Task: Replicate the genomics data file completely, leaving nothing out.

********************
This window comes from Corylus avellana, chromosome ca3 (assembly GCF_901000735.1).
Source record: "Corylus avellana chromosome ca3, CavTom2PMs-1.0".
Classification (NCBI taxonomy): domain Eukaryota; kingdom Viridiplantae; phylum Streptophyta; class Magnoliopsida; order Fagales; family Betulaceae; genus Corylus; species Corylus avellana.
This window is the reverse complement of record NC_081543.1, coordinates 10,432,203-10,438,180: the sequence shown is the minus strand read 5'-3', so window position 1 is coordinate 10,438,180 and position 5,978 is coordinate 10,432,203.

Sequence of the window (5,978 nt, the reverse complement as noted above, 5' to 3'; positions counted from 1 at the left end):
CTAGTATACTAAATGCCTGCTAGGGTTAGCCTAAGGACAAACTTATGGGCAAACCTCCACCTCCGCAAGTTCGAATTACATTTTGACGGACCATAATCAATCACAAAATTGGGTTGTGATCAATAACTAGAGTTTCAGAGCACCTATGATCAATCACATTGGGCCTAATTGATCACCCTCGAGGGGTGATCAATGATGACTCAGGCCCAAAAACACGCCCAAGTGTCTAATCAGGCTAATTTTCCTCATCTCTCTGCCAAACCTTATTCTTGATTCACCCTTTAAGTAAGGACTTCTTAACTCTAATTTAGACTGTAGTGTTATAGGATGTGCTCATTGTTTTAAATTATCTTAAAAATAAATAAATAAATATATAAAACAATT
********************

This window comes from Corylus avellana, chromosome ca3 (assembly GCF_901000735.1).
Source record: "Corylus avellana chromosome ca3, CavTom2PMs-1.0".
Classification (NCBI taxonomy): domain Eukaryota; kingdom Viridiplantae; phylum Streptophyta; class Magnoliopsida; order Fagales; family Betulaceae; genus Corylus; species Corylus avellana.
This window is the reverse complement of record NC_081543.1, coordinates 10,432,203-10,438,180: the sequence shown is the minus strand read 5'-3', so window position 1 is coordinate 10,438,180 and position 5,978 is coordinate 10,432,203.

Sequence of the window (5,978 nt, the reverse complement as noted above, 5' to 3'; positions counted from 1 at the left end):
CTAGTATACTAAATGCCTGCTAGGGTTAGCCTAAGGACAAACTTATGGGCAAACCTCCACCTCCGCAAGTTCGAATTACATTTTGACGGACCATAATCAATCACAAAATTGGGTTGTGATCAATAACTAGAGTTTCAGAGCACCTATGATCAATCACATTGGGCCTAATTGATCACCCTCGAGGGGTGATCAATGATGACTCAGGCCCAAAAACACGCCCAAGTGTCTAATCAGGCTAATTTTCCTCATCTCTCTGCCAAACCTTATTCTTGATTCACCCTTTAAGTAAGGACTTCTTAACTCTAATTTAGACTGTAGTGTTATAGGATGTGCTCATTGTTTTAAATTATCTTAAAAATAAATAAATAAATATATAAAACAATT